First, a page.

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16 Viral DNA Polymerases

Donald M. Coen


Because many viruses are readily amenable to molecular, genetic, and biochemical analyses, and because the replication of certain viruses has been the target of antiviral drug development, a wealth of information has accumulated regarding the structure, functions, properties, and regulation of eukaryotic viral DNA polymerases. Viral DNA polymerases have interesting similarities with eukaryotic cellular DNA polymerases (Wang, this volume) and fascinating differences, both of which shed light on mechanisms of polymerase function.

With the exception of the papovaviruses and parvoviruses, which utilize cellular DNA polymerases for their replication, all known DNA viruses that infect animal cells encode their own DNA polymerases. In each case, the DNA polymerase is essential for the replication of the virus. Why have these viruses evolved to encode and require their own DNA polymerases? (In this chapter, only DNA polymerases that strictly utilize DNA templates are considered. Information about the reverse transcriptases encoded by retroviruses or the polymerases encoded by hepadnaviruses can be found in Skalka and Goff [1993] and in Seeger and Mason [this volume].) For poxviruses, which replicate in the cytoplasm (Traktman, this volume), the answer may be that the viral genome does not gain access to the cellular polymerases. For other viruses, the answer may be that their normal life cycles entail the productive infection of nondividing cells that do not express sufficient cellular polymerase.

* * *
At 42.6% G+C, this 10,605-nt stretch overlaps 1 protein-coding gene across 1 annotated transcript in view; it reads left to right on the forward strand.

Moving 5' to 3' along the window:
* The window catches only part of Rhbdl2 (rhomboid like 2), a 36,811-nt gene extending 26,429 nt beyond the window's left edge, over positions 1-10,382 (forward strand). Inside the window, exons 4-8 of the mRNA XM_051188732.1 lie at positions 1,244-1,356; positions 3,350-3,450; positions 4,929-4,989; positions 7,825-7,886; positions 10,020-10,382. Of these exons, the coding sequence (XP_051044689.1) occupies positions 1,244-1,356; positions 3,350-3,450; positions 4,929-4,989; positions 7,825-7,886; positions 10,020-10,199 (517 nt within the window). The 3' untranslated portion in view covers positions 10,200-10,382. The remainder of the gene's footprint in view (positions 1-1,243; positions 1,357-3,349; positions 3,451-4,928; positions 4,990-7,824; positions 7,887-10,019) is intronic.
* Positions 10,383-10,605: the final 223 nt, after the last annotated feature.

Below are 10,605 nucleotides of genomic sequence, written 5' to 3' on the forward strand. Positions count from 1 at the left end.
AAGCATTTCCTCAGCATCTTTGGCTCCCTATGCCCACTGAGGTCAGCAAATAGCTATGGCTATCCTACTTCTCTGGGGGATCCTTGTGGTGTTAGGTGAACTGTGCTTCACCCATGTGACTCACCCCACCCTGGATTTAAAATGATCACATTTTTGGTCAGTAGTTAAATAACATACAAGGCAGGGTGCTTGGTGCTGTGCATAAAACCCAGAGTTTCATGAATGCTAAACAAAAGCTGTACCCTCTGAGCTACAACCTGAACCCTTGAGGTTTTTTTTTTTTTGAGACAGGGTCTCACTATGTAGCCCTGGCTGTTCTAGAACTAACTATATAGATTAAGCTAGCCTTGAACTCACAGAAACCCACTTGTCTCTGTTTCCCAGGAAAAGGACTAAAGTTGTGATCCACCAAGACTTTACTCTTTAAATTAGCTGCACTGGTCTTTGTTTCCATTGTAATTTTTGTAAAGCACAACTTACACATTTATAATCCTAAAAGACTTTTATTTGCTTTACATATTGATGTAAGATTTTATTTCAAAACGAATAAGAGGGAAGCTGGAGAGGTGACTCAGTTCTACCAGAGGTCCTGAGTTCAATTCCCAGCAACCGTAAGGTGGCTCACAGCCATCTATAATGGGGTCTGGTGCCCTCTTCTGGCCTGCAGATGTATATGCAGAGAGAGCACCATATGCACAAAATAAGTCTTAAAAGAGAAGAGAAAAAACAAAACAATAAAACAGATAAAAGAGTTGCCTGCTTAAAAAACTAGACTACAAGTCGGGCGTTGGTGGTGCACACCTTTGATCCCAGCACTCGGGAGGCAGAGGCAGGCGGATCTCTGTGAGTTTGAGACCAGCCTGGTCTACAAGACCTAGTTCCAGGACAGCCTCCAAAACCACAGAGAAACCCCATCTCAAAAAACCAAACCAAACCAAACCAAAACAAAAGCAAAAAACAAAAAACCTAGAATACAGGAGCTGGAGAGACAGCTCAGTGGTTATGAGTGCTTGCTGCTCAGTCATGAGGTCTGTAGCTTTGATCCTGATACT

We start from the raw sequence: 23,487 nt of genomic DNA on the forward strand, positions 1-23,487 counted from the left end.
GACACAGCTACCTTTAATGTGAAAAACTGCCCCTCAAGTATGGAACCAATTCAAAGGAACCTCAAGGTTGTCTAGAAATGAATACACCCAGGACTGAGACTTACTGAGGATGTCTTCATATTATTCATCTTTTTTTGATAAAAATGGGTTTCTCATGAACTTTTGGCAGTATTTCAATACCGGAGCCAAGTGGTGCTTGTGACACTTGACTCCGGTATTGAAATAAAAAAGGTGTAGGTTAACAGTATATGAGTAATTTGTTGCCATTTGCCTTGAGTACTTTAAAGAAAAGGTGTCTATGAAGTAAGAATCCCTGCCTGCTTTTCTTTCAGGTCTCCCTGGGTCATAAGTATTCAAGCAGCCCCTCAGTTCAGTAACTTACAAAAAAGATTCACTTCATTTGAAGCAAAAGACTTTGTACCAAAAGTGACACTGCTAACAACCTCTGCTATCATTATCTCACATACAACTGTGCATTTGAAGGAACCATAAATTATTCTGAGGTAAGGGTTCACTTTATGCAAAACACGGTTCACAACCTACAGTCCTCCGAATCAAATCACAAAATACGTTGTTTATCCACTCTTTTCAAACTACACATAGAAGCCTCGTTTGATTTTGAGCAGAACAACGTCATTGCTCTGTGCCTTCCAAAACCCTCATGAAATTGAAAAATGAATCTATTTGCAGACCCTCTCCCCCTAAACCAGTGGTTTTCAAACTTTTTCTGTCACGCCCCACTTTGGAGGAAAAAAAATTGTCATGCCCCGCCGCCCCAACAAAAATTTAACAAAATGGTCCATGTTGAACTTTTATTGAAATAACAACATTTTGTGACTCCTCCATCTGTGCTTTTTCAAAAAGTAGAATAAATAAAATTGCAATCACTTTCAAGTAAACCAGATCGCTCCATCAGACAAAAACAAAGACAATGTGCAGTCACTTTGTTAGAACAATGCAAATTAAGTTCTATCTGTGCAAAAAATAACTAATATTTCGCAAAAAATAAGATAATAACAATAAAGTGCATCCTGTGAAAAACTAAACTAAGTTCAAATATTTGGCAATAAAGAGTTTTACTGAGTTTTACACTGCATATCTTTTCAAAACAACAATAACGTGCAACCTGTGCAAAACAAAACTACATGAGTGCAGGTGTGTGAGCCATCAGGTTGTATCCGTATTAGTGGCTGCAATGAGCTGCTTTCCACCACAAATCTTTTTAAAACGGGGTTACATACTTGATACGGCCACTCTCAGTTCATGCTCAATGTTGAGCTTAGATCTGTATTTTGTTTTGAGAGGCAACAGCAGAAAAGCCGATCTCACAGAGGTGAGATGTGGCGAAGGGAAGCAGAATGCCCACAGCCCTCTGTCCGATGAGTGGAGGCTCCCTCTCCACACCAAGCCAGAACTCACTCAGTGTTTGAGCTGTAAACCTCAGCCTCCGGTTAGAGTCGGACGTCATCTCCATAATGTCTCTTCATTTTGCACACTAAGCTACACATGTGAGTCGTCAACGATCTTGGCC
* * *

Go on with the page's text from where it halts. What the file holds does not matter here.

Despite the fact that these viruses have each evolved a unique DNA polymerase that cannot be replaced by cellular polymerases, the viral enzymes share considerable sequence homology with...

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